Pando is a department in the North of Bolivia, with an area of 63,827 square kilometres, in the Amazon Rainforest, adjoining the border with Brazil and Perú. Pando has a population 110,436, its capital is the city of Cobija. The department, named after former president José Manuel Pando, is divided into five provinces. Although Pando is rich in natural resources, the poverty level of its inhabitants is high, due to the lack of roads linking the province to the rest of the country. In addition, residents suffer from debilitating effects of tropical diseases, typical of life in the Amazonian rain forest; the main economic activities are agriculture and cattle. At an altitude of 280 metres above sea level in the northwestern jungle region, Pando is located in the rainiest part of Bolivia. Pando has a hot climate, with temperatures above 26 degrees Celsius. Pando is the least populous department in Bolivia, the most tropical, the most isolated, due to an absence of effective roads, it was organized at the beginning of the 20th century from what was left of the Acre Territory, lost to Brazil as a result of the so-called Acre War.
Its capital city of Cobija was named after the much-lamented Bolivian port of the same name on the Pacific Ocean, part of an area lost to Chile following the War of the Pacific. Although backward and remote, Pando is densely forested and close to navigable waterways leading to the Amazon River and from there on to the Atlantic Ocean; the department had a rubber boom in the late 19th century and early 20th century, along with the northern part of nearby Beni department. The local industry collapsed under competition with rubber cultivated in Southeast Asia, as well as the discovery and manufacture of synthetic rubber. Culturally, the Pandinos are considered part of the so-called Camba culture of the Bolivian lowlands, similar to the people of the country's other two tropical departments and Santa Cruz. Many of Pando's original settlers moved from nearby Beni. Far from the centers of power in Bolivian society, Pando has linked its fate with that of Santa Cruz and Beni, which are demanding increased autonomy for the departments, with a lessening in central government power.
Prefect Leopoldo Fernández backed autonomy for the department, in alliance with other governors of the eastern media luna. Nationwide referenda on autonomy held on July 2, 2006, were approved in all four departments. A second referendum to approve a statute of autonomy was held by each department in mid-2008, despite being declared illegal by the National Electoral Court in March. Left-wing and pro-Morales social movements boycotted the votes. Pando's referendum, held on June 1, 2008, won 82 % approval among those, but 46.5% of the registered electorate did not vote, the highest abstention rate in the four departments holding such referenda. Considerable social unrest took place in 2008, culminating with the spectacular arrest in September 2008 of Prefect Leopoldo Fernández, stemming from the massacre at El Porvenir of anti-autonomy backers of President Evo Morales. Abuná Federico Román Madre de Dios Manuripi Nicolás Suárez The predominant language in the department is Spanish; the following table shows the number of those belonging to the recognized group of speakers.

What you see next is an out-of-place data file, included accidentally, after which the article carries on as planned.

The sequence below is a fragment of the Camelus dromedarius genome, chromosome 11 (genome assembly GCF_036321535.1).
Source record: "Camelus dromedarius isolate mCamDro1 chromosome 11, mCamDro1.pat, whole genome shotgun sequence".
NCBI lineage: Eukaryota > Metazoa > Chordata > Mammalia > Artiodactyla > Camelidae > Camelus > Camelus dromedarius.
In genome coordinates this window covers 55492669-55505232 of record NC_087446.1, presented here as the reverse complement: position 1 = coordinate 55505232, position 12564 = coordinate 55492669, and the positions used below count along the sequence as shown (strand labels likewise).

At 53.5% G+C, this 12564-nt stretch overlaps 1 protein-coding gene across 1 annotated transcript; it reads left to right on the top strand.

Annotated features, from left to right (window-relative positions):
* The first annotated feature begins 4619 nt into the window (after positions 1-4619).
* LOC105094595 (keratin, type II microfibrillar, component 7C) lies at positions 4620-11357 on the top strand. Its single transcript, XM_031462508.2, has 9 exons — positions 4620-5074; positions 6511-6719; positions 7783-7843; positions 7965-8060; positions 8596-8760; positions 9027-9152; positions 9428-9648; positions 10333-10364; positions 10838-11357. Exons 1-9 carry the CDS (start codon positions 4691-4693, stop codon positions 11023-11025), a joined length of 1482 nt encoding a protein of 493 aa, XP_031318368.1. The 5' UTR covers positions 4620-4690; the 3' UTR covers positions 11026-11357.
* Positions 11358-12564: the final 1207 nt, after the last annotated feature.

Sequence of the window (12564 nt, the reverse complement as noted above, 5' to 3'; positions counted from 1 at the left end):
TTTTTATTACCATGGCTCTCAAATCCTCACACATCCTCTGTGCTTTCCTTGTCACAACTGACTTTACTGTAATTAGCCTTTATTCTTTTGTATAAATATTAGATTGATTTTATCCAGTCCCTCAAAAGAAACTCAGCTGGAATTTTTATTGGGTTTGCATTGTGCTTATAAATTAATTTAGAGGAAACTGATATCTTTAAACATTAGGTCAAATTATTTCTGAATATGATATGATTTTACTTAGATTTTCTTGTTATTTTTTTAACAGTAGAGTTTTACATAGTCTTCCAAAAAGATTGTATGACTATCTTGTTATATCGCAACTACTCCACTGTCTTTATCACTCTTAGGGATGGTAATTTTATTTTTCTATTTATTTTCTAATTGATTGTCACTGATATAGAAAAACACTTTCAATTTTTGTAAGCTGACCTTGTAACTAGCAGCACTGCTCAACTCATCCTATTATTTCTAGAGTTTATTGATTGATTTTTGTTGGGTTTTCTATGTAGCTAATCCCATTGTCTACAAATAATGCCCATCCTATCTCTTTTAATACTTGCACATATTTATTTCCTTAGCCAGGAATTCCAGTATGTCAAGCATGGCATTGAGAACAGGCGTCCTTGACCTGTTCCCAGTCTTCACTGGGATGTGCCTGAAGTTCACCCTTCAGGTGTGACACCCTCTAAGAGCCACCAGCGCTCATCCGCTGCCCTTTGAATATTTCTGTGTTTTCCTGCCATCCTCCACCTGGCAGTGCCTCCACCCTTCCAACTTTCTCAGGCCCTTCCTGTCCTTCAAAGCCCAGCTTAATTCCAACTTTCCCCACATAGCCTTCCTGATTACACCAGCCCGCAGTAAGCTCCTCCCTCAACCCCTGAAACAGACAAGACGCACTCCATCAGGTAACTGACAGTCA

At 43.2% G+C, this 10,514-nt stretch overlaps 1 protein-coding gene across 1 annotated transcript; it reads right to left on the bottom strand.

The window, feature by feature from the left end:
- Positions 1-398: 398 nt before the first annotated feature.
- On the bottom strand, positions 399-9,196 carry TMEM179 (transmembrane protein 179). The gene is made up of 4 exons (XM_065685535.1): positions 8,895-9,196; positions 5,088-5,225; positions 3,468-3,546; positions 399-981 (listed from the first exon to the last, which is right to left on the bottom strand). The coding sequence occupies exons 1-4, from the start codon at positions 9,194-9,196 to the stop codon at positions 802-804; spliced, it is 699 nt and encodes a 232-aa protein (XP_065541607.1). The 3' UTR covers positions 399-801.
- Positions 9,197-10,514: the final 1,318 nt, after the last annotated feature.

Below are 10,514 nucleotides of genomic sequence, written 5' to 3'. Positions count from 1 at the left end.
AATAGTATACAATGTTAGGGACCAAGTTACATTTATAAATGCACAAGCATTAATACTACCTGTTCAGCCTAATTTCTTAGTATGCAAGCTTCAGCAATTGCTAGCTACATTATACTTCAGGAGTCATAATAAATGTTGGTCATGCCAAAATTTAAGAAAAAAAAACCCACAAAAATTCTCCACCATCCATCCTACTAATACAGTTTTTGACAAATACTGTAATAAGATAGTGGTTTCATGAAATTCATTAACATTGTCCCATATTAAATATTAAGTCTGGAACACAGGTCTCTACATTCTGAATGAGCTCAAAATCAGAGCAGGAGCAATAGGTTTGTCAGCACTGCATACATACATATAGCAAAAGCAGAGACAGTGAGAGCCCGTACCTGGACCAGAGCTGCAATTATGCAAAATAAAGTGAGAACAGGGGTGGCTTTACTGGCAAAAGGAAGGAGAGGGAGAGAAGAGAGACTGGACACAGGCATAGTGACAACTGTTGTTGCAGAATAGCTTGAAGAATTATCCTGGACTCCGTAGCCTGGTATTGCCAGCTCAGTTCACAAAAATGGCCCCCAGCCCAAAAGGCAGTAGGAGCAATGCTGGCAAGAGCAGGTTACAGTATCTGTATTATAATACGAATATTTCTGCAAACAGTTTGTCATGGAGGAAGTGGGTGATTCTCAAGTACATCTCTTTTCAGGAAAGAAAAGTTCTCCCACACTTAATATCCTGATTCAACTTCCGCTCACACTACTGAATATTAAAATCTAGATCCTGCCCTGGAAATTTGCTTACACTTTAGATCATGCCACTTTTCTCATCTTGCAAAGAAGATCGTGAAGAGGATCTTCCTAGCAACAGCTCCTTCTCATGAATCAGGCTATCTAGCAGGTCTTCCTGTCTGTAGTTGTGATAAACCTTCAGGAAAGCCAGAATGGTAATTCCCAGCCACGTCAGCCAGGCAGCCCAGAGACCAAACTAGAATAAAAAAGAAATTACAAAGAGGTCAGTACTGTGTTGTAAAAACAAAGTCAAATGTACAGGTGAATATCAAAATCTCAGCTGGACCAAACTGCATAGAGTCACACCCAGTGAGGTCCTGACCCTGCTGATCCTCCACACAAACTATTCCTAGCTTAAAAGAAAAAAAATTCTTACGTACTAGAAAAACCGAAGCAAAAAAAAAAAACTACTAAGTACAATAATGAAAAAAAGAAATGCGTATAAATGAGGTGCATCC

Manuripi-Heath Amazonian Wildlife National Reserve International Recreational Fishing Championship of Puerto Rico, Bolivia El Chivé Porvenir Pando Travel Guide Weather in Pando Pando Official website "Bolivia 9/11: Bodies and Power on a Feudal Frontier" by Bret Gustafson, Upside Down World, 14 July 2009 Full information of Pando Department, Bolivian Land Bolivian Amazon
Northwest Airlines Flight 5 was a scheduled, multiple stop flight from Chicago Municipal Airport to Boeing Field, Seattle. It had intermediate stops at Minneapolis. On October 30, 1941, on the flight's leg between Minneapolis and Fargo, the Northwest Airlines Douglas DC-3A-269 operating the route crashed into an open field about 2 1/2 miles east of the Fargo airfield, just after 2:00 am local time. All 12 passengers and two of the three crewmembers aboard were killed; the flight's captain Clarence Bates, the sole survivor, would end up dying himself a year from another aviation accident in Moorhead, Minnesota. The cause of the crash was determined to be an excessive buildup of ice on the aircraft's wings
Tony Anatrella is a French psychotherapist and a priest of the Catholic Church. He has specialized in the study of adolescent homosexuality, he has opposed civil rights for homosexuals and the ordination of homosexuals to the Catholic priesthood. He holds appointments as an advisor to departments of the Roman Curia and has been called the "psy de l'Église” "Church shrink"; as of 1990, Anatrella taught clinical psychology at several training centers in France, conducted research at the social psychology laboratory of the École des Hautes Études, was a member of the AIDS experts group of the French Health Education Committee. With the development of the sexual abuse crisis in the Catholic Church, he helped create the first guide for French bishop Lutter contre la pédophilie in 2000. In 2005 he was one of the advisors behind the Vatican's prohibition on the ordination of homosexuals to the priesthood. In an analysis of the Vatican action he wrote for L'Osservatore Romano, he said that a homosexual cannot embody the "spousal tie" between God and the Church, nor embody a priest's "spiritual paternity".